PhD Projects

If you are a prospective PhD student and are interested in doing research in Experimental Nuclear Astrophysics, the information below gives you an idea of possible projects, together with Funding Opportunities. Available projects may vary with time, so please get in touch if you are interested and want to find out more.

Currently Available Projects

  • LUNA (Italy): Various nuclear reactions between stable beams at low energies
  • CIRCE (Italy): Low energy scattering of 7Be beams off Hydrogen and Helium targets
  • CIRCE (Italy): Carbon fusion reactions for massive stars
  • GANIL (France): Direct measurement of the 14O(a,p)17F reaction
  • TRIUMF (Canada): Time reversal studies of nuclear reactions with unstable beams

Stable Beam Experiments

Non-explosive stellar evolution is governed by thermonuclear reactions between (mostly) stable nuclei. As these reactions proceed by quantum tunnelling, their experimental investigation in terrestrial laboratories is severely hampered by extremely low cross section. Often, the only possibility to measure such cross sections directly at the energies of astrophysical interest rests in carrying out measurements underground.

  • LUNA (Laboratory Underground for Nuclear Astrophysics), under the Gran Sasso massif in Italy, is currently the only facility in the world where these measurements can be made. Projects are available for students working in this fascinating field. You will have the opportunity to be involved in all the stages of the experiment, from targets preparation, to operating the particle accelerator, to setting up detectors, collecting and analysing data and interpreting the results.
  • CIRCE (Centre for Isotopic Research on the Cultural and Environmental heritage), at the Seconda University’ di Napoli in Caserta (Italy), is a university based laboratory equipped with a 3MV tandem for AMS studies. The laboratory is also host to the European Recoil for Nuclear Astrophysics (ERNA). As part of a collaboration with colleagues at CIRCE, we have initiated studies of the carbon fusion reactions in stars using seed funding provided by the Royal Society. As part of this collaboration we plan to investigate elastic scattering of 7Be on H and He. Both processes are relevant to nuclear astrophysics. Get in touch to find out more.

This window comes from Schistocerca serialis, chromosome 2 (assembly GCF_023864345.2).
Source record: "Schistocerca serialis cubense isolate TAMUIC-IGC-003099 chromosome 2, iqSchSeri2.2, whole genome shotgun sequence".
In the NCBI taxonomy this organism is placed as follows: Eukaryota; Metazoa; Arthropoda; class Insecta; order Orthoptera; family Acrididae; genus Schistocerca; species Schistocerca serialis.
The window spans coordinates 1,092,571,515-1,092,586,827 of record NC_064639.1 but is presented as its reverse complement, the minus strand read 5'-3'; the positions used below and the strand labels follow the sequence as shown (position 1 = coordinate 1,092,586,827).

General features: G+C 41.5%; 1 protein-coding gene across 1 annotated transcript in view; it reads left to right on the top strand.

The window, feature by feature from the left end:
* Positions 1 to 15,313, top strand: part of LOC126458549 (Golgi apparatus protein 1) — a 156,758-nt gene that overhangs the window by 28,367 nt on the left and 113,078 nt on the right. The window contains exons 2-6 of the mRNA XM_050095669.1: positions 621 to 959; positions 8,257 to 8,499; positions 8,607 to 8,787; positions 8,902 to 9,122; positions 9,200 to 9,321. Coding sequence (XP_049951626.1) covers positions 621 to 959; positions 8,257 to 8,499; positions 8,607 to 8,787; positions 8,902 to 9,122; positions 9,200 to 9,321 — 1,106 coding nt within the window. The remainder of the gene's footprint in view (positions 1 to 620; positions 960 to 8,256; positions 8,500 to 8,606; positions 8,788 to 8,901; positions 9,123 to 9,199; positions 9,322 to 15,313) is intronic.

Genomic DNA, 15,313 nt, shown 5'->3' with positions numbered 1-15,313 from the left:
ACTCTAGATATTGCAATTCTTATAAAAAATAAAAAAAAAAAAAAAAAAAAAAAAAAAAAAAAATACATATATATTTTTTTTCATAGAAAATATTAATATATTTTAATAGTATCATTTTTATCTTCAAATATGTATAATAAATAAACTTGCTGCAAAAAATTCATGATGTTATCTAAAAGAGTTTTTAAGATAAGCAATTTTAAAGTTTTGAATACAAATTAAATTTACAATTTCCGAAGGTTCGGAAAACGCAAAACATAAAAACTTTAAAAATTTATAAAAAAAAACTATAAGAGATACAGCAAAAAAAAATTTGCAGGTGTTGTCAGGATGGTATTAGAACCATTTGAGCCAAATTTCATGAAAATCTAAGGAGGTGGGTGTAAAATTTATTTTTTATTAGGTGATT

Radioactive Beam Experiments

Nuclear reactions that take place in explosive stellar scenarios often involve unstable nuclei. Studying the reactions in the laboratory is especially challenging as the relevant unstable nuclei must first be produced before being accelerated to the required energies. Only a few laboratory exist worldwide for the production of Radioactive Ion Beams.

  • Direct Study of the 14O(a,p)17F Astrophysical Reaction 

The 14O(a,p)17F reaction is one of the most important reaction for explosive hydrogen burning in stars as it governs the conditions for a breakout from the Hot-CNO cycle, leading to the synthesis of elements up to the Sn region. Despite various direct and indirect attempts at measuring the cross section for this reaction, considerable discrepancy still exists between different data sets. The project will involve the direct investigation of this reaction cross-section and will be carried out at the GANIL facility in France.

The student will be expected to play a key role in the planning of the experiment, its setup and running and the subsequent data analysis. Familiarity with experimental techniques in Nuclear Physics as well as in Fortran programming language is desirable. 

  • Time-reversal investigation of the 34Ar(a,p)37K reaction for X-ray bursts

The 34Ar(a,p)37K reaction has been identified as a key waiting point in the reaction path that leads to thermonuclear X-ray bursts on the surface of a neutron star. The reaction has never been measured directly because no 34Ar beam is presently available (34Ar is an unstable nucleus with a 0.844 s half life). However, a time reversal study, i.e. investigating the 37K(p,a)34Ar and inferring the cross section for the direct reaction by means of the reciprocity theorem, is now feasible thanks to the availability of a 37K beam. The project will be carried out at overseas facilities (either TRIUMF, Vancouver or Texas A&M University, College Station, Texas).

The student will be expected to play a key role in the planning of the experiment, its setup and running and the subsequent data analysis. Familiarity with experimental techniques in Nuclear Physics as well as in Fortran programming language is desirable. 


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